"This can’t be happening to me,” thought Elizabeth Willard as she listened to her physician deliver her diagnosis of lung cancer. “At the same time, I regretted how foolish I was for smoking all of those years.”
After 30 years of smoking nearly a pack per day, Willard finally quit in 2007. And while she knew it was the right decision, she wouldn’t learn just how important it was to her health until the summer of 2015.
Familiar with Willard’s smoking history, her primary care physician suggested she undergo a lung cancer screening, a test recommended for former smokers who are not yet showing symptoms of the disease.
While the 59-year-old wasn’t initially keen on the idea, she agreed to explore the lung cancer screening program at NSMC. “I didn’t want to face the fact that my decision to smoke for so long could be affecting my health now,” Willard says.
The lung cancer screening program at NSMC is designed to evaluate patients who have a history of smoking. It uses low dose CT, or computerized tomography, scanning to identify early signs of lung disease.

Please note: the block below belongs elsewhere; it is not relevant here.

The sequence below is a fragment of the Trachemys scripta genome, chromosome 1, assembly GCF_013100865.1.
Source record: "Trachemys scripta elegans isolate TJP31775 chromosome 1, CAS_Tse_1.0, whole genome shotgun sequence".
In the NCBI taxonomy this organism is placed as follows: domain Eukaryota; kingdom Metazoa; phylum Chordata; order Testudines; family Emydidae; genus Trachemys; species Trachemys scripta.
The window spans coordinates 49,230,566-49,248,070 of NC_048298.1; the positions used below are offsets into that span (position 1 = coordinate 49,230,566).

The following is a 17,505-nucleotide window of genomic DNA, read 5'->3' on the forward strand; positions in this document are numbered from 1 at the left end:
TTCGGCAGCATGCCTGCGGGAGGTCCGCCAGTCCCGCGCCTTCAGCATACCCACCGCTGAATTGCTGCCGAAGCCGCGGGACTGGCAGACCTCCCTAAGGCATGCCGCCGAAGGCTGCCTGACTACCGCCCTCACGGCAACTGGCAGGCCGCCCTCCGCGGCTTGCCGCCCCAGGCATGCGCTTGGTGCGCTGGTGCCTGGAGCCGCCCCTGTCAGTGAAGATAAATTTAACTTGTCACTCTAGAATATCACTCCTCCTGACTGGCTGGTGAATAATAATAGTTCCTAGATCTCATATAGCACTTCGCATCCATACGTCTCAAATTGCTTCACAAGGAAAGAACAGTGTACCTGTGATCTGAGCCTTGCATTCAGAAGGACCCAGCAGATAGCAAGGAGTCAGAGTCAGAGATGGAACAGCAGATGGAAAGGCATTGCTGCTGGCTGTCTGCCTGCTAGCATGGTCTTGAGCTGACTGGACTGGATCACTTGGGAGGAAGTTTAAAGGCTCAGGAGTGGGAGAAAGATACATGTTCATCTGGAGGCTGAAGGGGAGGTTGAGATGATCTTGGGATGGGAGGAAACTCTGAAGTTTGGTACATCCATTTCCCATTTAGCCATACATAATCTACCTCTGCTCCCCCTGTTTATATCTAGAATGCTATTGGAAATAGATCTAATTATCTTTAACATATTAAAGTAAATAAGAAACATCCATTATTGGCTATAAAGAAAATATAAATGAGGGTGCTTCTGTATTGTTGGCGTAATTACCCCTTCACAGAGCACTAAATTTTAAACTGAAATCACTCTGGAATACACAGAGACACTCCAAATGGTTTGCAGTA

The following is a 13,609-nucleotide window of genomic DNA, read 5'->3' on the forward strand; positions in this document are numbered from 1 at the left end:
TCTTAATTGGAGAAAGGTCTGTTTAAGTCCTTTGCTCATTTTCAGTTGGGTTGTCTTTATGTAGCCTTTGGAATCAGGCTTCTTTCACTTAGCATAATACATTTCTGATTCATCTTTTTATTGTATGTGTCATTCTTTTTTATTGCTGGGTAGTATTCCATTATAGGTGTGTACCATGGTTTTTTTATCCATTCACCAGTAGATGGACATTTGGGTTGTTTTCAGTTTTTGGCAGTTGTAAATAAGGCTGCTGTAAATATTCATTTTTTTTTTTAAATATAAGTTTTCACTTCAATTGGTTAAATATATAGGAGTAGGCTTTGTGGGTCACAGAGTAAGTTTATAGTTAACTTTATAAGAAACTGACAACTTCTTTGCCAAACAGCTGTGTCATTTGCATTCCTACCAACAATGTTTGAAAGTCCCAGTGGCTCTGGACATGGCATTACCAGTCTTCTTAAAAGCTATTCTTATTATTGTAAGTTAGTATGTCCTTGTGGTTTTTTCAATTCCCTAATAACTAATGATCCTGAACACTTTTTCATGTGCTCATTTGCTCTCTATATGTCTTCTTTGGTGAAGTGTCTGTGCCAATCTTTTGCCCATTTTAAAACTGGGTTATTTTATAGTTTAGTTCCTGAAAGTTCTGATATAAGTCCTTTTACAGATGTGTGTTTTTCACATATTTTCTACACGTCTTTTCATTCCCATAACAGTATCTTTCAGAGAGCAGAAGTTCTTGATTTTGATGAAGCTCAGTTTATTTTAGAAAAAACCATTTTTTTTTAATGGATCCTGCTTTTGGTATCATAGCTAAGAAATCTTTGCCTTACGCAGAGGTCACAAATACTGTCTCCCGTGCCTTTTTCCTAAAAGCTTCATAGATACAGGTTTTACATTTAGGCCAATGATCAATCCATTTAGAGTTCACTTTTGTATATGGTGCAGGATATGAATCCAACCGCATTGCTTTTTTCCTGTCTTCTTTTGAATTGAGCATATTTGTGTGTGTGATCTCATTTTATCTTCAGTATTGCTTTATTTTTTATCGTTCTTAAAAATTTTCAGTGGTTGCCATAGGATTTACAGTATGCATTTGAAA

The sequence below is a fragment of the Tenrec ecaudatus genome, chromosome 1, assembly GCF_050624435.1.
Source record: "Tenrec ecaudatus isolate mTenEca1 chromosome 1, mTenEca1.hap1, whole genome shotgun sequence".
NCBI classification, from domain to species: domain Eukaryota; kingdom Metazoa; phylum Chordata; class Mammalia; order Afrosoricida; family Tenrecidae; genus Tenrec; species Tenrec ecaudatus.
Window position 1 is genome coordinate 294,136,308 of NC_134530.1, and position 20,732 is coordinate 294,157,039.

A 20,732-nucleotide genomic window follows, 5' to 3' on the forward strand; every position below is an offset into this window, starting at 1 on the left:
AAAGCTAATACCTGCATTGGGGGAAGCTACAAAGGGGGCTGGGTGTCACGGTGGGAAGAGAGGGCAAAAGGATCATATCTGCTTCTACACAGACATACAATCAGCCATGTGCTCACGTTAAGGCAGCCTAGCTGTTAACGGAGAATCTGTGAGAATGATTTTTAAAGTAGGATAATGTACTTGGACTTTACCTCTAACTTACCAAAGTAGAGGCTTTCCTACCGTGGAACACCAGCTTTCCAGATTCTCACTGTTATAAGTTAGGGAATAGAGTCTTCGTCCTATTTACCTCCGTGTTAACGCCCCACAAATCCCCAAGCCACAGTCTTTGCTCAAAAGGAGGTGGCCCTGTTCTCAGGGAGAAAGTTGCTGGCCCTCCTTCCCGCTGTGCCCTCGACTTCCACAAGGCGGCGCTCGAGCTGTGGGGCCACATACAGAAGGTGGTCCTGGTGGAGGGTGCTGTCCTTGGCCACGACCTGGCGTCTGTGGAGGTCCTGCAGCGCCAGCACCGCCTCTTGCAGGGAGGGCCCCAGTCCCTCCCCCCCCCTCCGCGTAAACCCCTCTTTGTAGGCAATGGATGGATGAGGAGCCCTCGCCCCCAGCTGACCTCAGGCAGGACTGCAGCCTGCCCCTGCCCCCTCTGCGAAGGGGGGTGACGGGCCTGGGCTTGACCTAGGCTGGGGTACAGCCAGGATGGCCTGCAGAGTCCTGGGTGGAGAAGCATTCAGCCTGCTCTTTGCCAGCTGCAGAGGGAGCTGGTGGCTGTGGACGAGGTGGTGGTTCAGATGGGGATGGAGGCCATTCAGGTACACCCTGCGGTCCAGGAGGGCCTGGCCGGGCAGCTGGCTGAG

Willard’s lung cancer screening, performed in August of 2015 at NSMC Salem Hospital, revealed a nodule on her lung. NSMC interventional radiologist Miriam Neuman, M.D., performed a needle biopsy that confirmed that the nodule was cancerous. Willard was diagnosed with stage one non-small-cell carcinoma.
Elizabeth Willard tells her story. Watch:
Willard was then referred to NSMC and Massachusetts General Hospital thoracic surgeon Dean Donahue, M.D., who suggested removing the affected lobe on her left lung. “Because Elizabeth’s cancer was diagnosed early, she was able to have a minimally invasive procedure to remove the cancerous tumor,” says Dr. Donahue. “With any cancer, the key to a good prognosis, like Elizabeth’s, is early detection.”
On September 23, 2015, just two weeks after being diagnosed, Dr. Donahue performed Willard’s lobectomy. Willard spent a week at NSMC Salem Hospital so her lung function could be monitored, and returned to normal activity within a couple of months. She attributes her smooth recovery to her great care team and an active lifestyle prior to the surgery. “I am the last one to shake a finger at anybody for smoking,” says Willard. “But if I hadn’t quit smoking, things could have turned out much worse for me. I’m too young to be unhealthy, and that is exactly what smoking was making me.”